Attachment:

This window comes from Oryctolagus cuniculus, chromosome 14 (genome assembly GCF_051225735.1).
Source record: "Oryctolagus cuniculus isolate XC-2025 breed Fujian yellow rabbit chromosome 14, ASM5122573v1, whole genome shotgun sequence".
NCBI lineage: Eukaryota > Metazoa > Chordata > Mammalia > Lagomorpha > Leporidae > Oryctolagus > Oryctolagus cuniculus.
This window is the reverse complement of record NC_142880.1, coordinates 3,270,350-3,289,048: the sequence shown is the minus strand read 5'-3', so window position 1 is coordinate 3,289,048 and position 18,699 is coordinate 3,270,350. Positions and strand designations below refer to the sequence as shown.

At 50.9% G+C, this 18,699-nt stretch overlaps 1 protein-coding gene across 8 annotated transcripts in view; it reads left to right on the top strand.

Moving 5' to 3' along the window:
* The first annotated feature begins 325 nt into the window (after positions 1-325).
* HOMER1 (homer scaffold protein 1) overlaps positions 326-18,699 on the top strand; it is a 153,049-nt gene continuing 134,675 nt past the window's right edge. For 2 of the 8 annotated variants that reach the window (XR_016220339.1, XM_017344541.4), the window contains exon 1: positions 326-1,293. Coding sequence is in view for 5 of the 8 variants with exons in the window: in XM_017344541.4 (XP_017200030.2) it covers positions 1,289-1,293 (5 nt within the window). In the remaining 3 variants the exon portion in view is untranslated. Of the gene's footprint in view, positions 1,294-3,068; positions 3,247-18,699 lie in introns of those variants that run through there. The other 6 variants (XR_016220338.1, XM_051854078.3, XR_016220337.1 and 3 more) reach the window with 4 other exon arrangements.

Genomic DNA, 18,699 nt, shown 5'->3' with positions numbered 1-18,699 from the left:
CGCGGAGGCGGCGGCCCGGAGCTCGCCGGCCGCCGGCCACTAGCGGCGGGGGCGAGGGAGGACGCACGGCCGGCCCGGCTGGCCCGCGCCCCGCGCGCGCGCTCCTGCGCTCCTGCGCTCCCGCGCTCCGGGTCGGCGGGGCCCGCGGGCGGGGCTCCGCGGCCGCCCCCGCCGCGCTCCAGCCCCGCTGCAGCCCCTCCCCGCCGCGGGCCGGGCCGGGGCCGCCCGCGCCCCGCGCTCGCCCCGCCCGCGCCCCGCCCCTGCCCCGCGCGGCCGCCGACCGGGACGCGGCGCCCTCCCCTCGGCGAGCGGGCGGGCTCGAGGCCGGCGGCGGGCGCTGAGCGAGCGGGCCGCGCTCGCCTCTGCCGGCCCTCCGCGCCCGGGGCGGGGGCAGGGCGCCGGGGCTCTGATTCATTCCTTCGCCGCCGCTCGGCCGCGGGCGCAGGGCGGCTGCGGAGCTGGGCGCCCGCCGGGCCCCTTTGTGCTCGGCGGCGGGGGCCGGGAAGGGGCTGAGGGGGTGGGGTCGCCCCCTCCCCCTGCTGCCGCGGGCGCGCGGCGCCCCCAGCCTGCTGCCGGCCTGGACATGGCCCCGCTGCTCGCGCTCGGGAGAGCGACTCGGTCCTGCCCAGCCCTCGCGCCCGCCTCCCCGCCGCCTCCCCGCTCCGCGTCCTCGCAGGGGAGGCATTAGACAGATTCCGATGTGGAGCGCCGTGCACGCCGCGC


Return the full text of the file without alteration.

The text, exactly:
This window comes from Oryctolagus cuniculus, chromosome 14 (genome assembly GCF_051225735.1).
Source record: "Oryctolagus cuniculus isolate XC-2025 breed Fujian yellow rabbit chromosome 14, ASM5122573v1, whole genome shotgun sequence".
NCBI lineage: Eukaryota > Metazoa > Chordata > Mammalia > Lagomorpha > Leporidae > Oryctolagus > Oryctolagus cuniculus.
This window is the reverse complement of record NC_142880.1, coordinates 3,270,350-3,289,048: the sequence shown is the minus strand read 5'-3', so window position 1 is coordinate 3,289,048 and position 18,699 is coordinate 3,270,350. Positions and strand designations below refer to the sequence as shown.

At 50.9% G+C, this 18,699-nt stretch overlaps 1 protein-coding gene across 8 annotated transcripts in view; it reads left to right on the top strand.

Moving 5' to 3' along the window:
* The first annotated feature begins 325 nt into the window (after positions 1-325).
* HOMER1 (homer scaffold protein 1) overlaps positions 326-18,699 on the top strand; it is a 153,049-nt gene continuing 134,675 nt past the window's right edge. For 2 of the 8 annotated variants that reach the window (XR_016220339.1, XM_017344541.4), the window contains exon 1: positions 326-1,293. Coding sequence is in view for 5 of the 8 variants with exons in the window: in XM_017344541.4 (XP_017200030.2) it covers positions 1,289-1,293 (5 nt within the window). In the remaining 3 variants the exon portion in view is untranslated. Of the gene's footprint in view, positions 1,294-3,068; positions 3,247-18,699 lie in introns of those variants that run through there. The other 6 variants (XR_016220338.1, XM_051854078.3, XR_016220337.1 and 3 more) reach the window with 4 other exon arrangements.

Genomic DNA, 18,699 nt, shown 5'->3' with positions numbered 1-18,699 from the left:
CGCGGAGGCGGCGGCCCGGAGCTCGCCGGCCGCCGGCCACTAGCGGCGGGGGCGAGGGAGGACGCACGGCCGGCCCGGCTGGCCCGCGCCCCGCGCGCGCGCTCCTGCGCTCCTGCGCTCCCGCGCTCCGGGTCGGCGGGGCCCGCGGGCGGGGCTCCGCGGCCGCCCCCGCCGCGCTCCAGCCCCGCTGCAGCCCCTCCCCGCCGCGGGCCGGGCCGGGGCCGCCCGCGCCCCGCGCTCGCCCCGCCCGCGCCCCGCCCCTGCCCCGCGCGGCCGCCGACCGGGACGCGGCGCCCTCCCCTCGGCGAGCGGGCGGGCTCGAGGCCGGCGGCGGGCGCTGAGCGAGCGGGCCGCGCTCGCCTCTGCCGGCCCTCCGCGCCCGGGGCGGGGGCAGGGCGCCGGGGCTCTGATTCATTCCTTCGCCGCCGCTCGGCCGCGGGCGCAGGGCGGCTGCGGAGCTGGGCGCCCGCCGGGCCCCTTTGTGCTCGGCGGCGGGGGCCGGGAAGGGGCTGAGGGGGTGGGGTCGCCCCCTCCCCCTGCTGCCGCGGGCGCGCGGCGCCCCCAGCCTGCTGCCGGCCTGGACATGGCCCCGCTGCTCGCGCTCGGGAGAGCGACTCGGTCCTGCCCAGCCCTCGCGCCCGCCTCCCCGCCGCCTCCCCGCTCCGCGTCCTCGCAGGGGAGGCATTAGACAGATTCCGATGTGGAGCGCCGTGCACGCCGCGC